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Williams A. G., Rayson M. P., Jubb M., World M., Woods D. R., Hayward M., Montgomery H. E. et al. ,et al. (2000). The ACE Gene and Muscle Performance Nature 403, 614-616.

has been cited by the following article:

  • TITLE: The Use of a Genetic Score in Assigning Students to Classes in PE Teacher Preparation Programs—A Preliminary Study

    AUTHORS: Sigal Ben-Zaken, Ronnie Lidor, Alon Eliakim, Dan Nemet, Yoav Meckel

    KEYWORDS: Physical Education, Genetic Score, Endurance Performance, Power Performance, Teacher Preparation Programs

    JOURNAL NAME: Advances in Physical Education, Vol.8 No.2, May 15, 2018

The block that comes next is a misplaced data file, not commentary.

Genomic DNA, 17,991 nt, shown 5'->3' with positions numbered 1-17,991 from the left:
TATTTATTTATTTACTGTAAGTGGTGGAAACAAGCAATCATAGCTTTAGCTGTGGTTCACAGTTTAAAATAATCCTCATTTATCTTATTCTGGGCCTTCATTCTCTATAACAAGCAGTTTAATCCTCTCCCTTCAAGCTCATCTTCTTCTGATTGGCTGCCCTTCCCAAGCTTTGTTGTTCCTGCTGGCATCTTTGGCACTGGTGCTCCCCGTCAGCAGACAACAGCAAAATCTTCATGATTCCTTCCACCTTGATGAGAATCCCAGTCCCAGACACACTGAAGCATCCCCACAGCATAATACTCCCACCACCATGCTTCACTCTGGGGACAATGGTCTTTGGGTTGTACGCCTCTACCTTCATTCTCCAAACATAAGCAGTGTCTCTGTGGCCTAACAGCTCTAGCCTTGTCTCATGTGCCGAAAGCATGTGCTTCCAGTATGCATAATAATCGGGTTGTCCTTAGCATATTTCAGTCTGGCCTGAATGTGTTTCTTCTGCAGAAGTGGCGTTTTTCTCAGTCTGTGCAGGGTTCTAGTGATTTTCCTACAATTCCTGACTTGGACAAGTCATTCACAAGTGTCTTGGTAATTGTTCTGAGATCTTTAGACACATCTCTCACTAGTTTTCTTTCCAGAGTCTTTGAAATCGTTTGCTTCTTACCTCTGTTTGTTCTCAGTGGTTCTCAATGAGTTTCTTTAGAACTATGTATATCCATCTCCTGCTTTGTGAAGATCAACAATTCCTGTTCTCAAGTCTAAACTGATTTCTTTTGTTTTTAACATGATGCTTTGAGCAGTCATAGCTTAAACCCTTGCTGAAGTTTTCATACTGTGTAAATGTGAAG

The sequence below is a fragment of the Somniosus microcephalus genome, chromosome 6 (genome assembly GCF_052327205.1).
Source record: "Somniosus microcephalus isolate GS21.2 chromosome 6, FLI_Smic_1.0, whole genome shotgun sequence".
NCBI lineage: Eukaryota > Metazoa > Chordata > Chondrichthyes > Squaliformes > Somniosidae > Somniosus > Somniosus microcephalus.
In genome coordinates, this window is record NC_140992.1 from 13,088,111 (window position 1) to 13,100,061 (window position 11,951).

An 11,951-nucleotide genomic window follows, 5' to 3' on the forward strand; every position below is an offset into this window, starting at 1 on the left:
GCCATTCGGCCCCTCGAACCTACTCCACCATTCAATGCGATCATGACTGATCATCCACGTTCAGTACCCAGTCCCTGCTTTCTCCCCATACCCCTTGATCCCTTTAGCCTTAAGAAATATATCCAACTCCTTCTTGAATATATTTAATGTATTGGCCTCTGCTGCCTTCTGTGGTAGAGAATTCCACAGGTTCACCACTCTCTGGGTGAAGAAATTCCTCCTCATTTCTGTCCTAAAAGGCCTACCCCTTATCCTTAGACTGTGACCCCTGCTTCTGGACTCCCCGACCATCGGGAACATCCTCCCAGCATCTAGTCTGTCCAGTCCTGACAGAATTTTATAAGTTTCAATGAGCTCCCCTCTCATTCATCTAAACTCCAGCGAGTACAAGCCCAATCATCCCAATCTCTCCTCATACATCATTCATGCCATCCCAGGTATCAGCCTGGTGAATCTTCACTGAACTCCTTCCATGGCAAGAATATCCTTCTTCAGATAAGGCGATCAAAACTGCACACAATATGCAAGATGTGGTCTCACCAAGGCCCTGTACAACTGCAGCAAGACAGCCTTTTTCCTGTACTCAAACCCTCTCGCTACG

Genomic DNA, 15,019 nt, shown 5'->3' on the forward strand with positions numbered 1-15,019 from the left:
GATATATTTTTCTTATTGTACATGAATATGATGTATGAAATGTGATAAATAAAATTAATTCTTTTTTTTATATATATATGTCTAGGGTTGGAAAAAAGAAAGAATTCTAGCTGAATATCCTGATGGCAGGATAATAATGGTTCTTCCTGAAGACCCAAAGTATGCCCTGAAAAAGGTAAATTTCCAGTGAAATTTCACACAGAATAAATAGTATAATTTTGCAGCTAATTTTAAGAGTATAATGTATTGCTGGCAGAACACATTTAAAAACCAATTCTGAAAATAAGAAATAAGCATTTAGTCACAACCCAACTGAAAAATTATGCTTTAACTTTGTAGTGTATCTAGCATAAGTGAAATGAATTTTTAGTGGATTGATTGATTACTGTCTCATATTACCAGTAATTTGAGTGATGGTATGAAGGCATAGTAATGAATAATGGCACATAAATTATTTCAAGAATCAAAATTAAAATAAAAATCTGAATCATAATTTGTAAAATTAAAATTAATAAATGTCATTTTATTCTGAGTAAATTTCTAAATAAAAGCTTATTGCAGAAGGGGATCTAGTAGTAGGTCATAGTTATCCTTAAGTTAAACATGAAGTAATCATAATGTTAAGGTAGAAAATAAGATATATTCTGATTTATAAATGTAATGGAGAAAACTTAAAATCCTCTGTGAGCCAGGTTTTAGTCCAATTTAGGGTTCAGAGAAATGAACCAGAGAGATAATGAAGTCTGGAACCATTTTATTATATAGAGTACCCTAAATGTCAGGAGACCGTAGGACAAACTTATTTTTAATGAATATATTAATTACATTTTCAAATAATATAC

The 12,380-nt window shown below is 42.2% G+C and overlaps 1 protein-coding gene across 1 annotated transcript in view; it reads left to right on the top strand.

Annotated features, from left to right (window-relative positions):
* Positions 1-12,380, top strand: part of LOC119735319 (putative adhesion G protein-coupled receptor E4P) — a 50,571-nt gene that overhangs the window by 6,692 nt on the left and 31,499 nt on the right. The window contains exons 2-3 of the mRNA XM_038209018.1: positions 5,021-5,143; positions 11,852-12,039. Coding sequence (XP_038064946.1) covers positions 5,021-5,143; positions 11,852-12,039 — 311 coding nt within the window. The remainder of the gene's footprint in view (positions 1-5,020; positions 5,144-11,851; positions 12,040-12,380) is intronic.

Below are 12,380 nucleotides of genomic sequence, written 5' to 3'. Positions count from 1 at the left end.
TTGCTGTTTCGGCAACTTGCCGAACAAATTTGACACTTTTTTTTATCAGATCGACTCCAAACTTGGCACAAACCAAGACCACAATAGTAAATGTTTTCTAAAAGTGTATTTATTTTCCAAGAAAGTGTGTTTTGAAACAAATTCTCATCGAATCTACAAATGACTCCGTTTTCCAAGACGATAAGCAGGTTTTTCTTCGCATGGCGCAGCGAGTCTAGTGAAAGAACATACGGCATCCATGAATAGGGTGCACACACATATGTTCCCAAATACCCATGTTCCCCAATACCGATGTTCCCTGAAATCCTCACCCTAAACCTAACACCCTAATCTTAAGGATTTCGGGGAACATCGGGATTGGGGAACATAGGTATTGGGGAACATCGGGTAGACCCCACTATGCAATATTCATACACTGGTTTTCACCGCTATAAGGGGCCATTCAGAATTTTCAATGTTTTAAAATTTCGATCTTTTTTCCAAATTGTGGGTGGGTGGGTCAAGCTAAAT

ABSTRACT: A teacher preparation program for physical education (PE)is typically composed of a number of branches,includingsport and exercise sciences, sport pedagogy, and activity classes. Theactivity classesplay a key role in developing content knowledge that can be implemented by PE teachers in their classes. An attempt was made in thispreliminary study to examine the use of a genetic score that has the potential to assist consultants/instructors in obtaining relevant information on the aerobic and anaerobic abilities of students enrolled in a PE teacher preparation program, as well as in assigning these students to activity classes included in the program. Participants were 219 PE students (111 males and 108 females; mean age = 20-29 yrs.),enrolled in a PE teacher preparation program at The Academic College at Wingate. Genomic DNA was extracted from peripheral bloodsamples. Genotyping of theACTN3R/X andACEI/D polymorphisms was performed using polymerase chain reaction (PCR).Two polygenetic scoreswere computed: Power Genetic Distance Score (PGDS2) and Endurance Genetic Distance Score (EGDS2). The main finding that emerged from our study was that both themale and female PE students were genetically predisposed toward aerobic skill rather than toward anaerobic skill: the students’ mean EGDS2 (52.6+23.0) was significantly higher compared to their mean PGDS2 (36.3+21.9) (p0.001). This finding can be applied by consultants who provide academic/educational advice to PE students for selecting activity classes in the PE program, as well as by the instructors who teach these classes. However, when applying this finding a number of ethical concerns should be taken into account.